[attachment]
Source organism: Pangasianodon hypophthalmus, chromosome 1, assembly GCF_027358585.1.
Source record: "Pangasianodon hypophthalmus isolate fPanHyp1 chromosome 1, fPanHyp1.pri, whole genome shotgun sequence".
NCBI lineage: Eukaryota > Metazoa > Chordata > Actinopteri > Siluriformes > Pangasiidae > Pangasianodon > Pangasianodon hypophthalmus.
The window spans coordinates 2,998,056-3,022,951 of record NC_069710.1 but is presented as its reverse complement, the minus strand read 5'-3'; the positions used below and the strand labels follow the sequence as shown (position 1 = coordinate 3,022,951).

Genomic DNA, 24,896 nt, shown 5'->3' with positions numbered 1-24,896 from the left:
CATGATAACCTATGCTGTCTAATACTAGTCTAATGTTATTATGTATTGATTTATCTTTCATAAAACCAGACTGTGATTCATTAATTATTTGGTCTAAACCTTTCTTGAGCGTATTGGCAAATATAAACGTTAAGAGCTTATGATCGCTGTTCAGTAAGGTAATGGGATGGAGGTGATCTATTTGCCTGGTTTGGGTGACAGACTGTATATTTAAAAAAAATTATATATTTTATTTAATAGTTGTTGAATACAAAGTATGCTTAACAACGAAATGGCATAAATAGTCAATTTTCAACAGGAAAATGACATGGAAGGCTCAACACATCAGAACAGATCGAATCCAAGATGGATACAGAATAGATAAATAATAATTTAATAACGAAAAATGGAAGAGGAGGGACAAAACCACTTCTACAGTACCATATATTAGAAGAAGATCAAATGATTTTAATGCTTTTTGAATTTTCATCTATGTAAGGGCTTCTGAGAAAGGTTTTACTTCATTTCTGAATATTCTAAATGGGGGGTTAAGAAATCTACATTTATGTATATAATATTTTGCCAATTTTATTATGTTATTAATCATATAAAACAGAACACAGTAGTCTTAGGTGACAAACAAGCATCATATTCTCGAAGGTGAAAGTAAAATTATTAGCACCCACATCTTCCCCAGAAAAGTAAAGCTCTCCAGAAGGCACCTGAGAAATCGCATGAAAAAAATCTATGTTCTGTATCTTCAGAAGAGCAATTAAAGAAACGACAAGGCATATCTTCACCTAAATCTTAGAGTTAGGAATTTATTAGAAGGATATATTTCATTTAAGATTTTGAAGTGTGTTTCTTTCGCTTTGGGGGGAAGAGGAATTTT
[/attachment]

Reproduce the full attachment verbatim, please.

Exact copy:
Source organism: Pangasianodon hypophthalmus, chromosome 1, assembly GCF_027358585.1.
Source record: "Pangasianodon hypophthalmus isolate fPanHyp1 chromosome 1, fPanHyp1.pri, whole genome shotgun sequence".
NCBI lineage: Eukaryota > Metazoa > Chordata > Actinopteri > Siluriformes > Pangasiidae > Pangasianodon > Pangasianodon hypophthalmus.
The window spans coordinates 2,998,056-3,022,951 of record NC_069710.1 but is presented as its reverse complement, the minus strand read 5'-3'; the positions used below and the strand labels follow the sequence as shown (position 1 = coordinate 3,022,951).

Genomic DNA, 24,896 nt, shown 5'->3' with positions numbered 1-24,896 from the left:
CATGATAACCTATGCTGTCTAATACTAGTCTAATGTTATTATGTATTGATTTATCTTTCATAAAACCAGACTGTGATTCATTAATTATTTGGTCTAAACCTTTCTTGAGCGTATTGGCAAATATAAACGTTAAGAGCTTATGATCGCTGTTCAGTAAGGTAATGGGATGGAGGTGATCTATTTGCCTGGTTTGGGTGACAGACTGTATATTTAAAAAAAATTATATATTTTATTTAATAGTTGTTGAATACAAAGTATGCTTAACAACGAAATGGCATAAATAGTCAATTTTCAACAGGAAAATGACATGGAAGGCTCAACACATCAGAACAGATCGAATCCAAGATGGATACAGAATAGATAAATAATAATTTAATAACGAAAAATGGAAGAGGAGGGACAAAACCACTTCTACAGTACCATATATTAGAAGAAGATCAAATGATTTTAATGCTTTTTGAATTTTCATCTATGTAAGGGCTTCTGAGAAAGGTTTTACTTCATTTCTGAATATTCTAAATGGGGGGTTAAGAAATCTACATTTATGTATATAATATTTTGCCAATTTTATTATGTTATTAATCATATAAAACAGAACACAGTAGTCTTAGGTGACAAACAAGCATCATATTCTCGAAGGTGAAAGTAAAATTATTAGCACCCACATCTTCCCCAGAAAAGTAAAGCTCTCCAGAAGGCACCTGAGAAATCGCATGAAAAAAATCTATGTTCTGTATCTTCAGAAGAGCAATTAAAGAAACGACAAGGCATATCTTCACCTAAATCTTAGAGTTAGGAATTTATTAGAAGGATATATTTCATTTAAGATTTTGAAGTGTGTTTCTTTCGCTTTGGGGGGAAGAGGAATTTT